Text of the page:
Nerve Classic: Friends With Benefits

Me, my not-quite-boyfriend, and the strange baby we sort of had.

By Kate Axelrod

Maybe it's the bourbon, but lately, we've been feeling nostalgic. With writing this good, can you blame us? "Friends With Benefits" originally ran in 2010.

A few Octobers ago, a couple weeks after Tim and I first began seeing each other, we were lying in bed in a hotel room in Chelsea. We weren't having an affair or on vacation; Tim just wanted to stay in a hotel for a few nights. It was a Sunday afternoon and we'd just finished having sex and were breathless and a little shy. I wasn't entirely comfortable yet and we didn't always have so much to say, but still I thought there was probably something between us, something that eluded language. We were lying on our backs, eating Pringles from complimentary containers (one bright red miniature stack on each faux-wood nightstand) and we were watching some movie about a family with a ton of kids. There was a lot of physical comedy — grownups slipping on banana peels and kids throwing balloons full of chocolate pudding at each other.

"This is all I want," he said, gesturing toward the screen. "A house in the country, a handful of kids, and also, a pet baby shark."  He was always saying things like this — things that were about to be predictable and then made some sudden shift or turn — and maybe that was why I liked him so much. I turned on my side and pressed my lips to his shoulder, so tan and broad. 

We didn't always have
so much to say, but still
I thought there was something between us, something that eluded language.

Our relationship was painful and lovely and complicated, and never quite right or enough. It was something like stop-and-go traffic; we were moving and then we weren't. We'd be going along smoothly — going out for nice cheap dinners in the East Village, browsing bookstores after work, taking showers together, and lying around in bed — and then we'd break abruptly, stopping short. One of us would shut down and the warmth between us just dissipated. But we would drift back together and make up and fight, and it happened over and over again. After all that time I should've been able to anticipate the traffic patterns and sometimes I could, but even then I still felt that onset of frustration, the sudden jolt of heartbreak. The moments of intimacy were inconsistent and fleeting, impossible to hold onto — and so then had they ever really happened?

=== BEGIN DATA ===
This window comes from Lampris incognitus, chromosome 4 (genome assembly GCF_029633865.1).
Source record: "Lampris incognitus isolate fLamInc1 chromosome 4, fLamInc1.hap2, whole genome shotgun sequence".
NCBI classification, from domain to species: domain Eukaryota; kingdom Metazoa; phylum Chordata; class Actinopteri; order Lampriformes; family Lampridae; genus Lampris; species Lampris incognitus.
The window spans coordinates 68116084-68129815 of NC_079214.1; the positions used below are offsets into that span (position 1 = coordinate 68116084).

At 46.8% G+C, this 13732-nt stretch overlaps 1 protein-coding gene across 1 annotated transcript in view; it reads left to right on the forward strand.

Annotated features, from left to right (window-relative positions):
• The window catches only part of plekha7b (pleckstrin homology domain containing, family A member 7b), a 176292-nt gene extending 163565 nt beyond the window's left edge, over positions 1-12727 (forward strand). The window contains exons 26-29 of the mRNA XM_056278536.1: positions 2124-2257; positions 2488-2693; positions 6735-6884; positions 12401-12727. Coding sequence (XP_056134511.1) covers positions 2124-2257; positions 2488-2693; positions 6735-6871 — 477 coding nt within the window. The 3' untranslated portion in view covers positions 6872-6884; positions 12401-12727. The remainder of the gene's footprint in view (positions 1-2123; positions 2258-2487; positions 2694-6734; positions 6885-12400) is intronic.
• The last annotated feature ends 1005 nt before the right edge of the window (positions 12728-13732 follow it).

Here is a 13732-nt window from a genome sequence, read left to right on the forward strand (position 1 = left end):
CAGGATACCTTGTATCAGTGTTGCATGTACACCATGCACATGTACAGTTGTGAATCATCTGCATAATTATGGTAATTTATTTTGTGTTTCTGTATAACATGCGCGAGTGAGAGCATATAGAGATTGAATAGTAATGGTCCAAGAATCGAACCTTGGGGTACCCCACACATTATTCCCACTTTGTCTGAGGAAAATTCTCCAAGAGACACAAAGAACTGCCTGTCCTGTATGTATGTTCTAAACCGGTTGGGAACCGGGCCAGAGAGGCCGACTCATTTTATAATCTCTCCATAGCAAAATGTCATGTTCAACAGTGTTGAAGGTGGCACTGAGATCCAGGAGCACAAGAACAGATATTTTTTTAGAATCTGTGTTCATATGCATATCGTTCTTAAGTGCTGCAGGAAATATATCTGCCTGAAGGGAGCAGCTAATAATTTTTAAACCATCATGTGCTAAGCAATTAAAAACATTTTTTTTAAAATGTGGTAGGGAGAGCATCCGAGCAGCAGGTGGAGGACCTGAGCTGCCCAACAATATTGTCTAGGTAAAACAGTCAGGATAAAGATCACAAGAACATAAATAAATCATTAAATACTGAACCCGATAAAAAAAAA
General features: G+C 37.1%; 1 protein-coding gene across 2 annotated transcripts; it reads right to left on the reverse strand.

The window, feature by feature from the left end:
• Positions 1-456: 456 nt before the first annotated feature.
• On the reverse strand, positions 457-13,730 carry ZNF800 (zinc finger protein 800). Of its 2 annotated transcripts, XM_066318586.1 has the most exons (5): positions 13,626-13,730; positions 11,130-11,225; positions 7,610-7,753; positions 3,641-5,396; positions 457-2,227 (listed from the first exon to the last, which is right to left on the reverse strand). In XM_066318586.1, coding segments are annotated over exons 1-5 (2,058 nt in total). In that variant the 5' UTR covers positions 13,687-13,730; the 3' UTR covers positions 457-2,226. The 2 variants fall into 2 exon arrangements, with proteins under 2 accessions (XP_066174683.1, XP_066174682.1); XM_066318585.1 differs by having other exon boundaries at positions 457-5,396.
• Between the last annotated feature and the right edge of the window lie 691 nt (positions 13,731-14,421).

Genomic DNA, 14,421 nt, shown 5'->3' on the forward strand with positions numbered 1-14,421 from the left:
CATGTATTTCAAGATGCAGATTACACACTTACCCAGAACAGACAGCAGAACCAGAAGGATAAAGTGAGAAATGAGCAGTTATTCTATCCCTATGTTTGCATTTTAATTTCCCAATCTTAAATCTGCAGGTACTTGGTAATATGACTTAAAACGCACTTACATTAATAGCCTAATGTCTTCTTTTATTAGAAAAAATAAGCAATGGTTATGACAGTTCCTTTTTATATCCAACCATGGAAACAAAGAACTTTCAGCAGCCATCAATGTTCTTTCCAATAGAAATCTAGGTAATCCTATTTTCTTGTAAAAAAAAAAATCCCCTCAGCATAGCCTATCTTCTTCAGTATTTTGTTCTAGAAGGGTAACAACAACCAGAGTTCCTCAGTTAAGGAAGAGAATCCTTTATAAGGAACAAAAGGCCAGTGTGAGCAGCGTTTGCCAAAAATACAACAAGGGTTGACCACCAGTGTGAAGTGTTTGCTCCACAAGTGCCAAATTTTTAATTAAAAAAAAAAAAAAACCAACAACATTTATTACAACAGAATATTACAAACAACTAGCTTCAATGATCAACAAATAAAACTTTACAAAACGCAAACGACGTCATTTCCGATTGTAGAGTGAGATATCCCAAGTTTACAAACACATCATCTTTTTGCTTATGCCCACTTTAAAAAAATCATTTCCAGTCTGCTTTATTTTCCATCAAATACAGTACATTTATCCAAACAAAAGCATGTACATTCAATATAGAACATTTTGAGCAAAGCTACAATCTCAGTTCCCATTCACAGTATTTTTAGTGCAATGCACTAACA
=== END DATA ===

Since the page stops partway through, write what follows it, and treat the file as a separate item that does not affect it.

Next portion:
A few months later, it was one of those bleak winter days, a Friday afternoon around Christmas, air icy and sky the color of slate. I'd been sitting around in flannel pajamas reading the paper, and felt a flutter of excitement when the buzzer rang. Tim brought over a miniature Christmas tree with spray-painted gold pine cones and set it on the coffee table. We exchanged a handful of presents; he handed me a pair of earrings — small flowers encased in a glass sheath — and also a bulky, hardcover copy of a Denis Johnson book (which I would later, in a moment of helpless fury, return to him in the mail). And then we sat on the couch and undressed each other, slowly, carefully. My body wrapped around his, and he carried me down the hall and into my room. The air was frigid, but we had sex on top of the blue down comforter. My skin warmed and my pulse sped up — one of those rare moments of simultaneous thrill and utter calm.

Later, Tim took a handful of envelopes out of his back pocket and told me he'd stopped off at the post office after work. It was part of some 'Letters to Santa' project where strangers sent gifts to impoverished kids. It was sweet and seemed unlike him, but maybe not — maybe despite everything I felt toward Tim, I still didn't know him so well. We opened up all the letters on my living room floor and then ordered gifts online — Dora sweatshirts and backpacks for sisters in Brooklyn, a bean bag chair of Elmo's inflated face for a family in Queens, an ant farm for an eight-year-old boy in Inwood. Tim got one for himself too.

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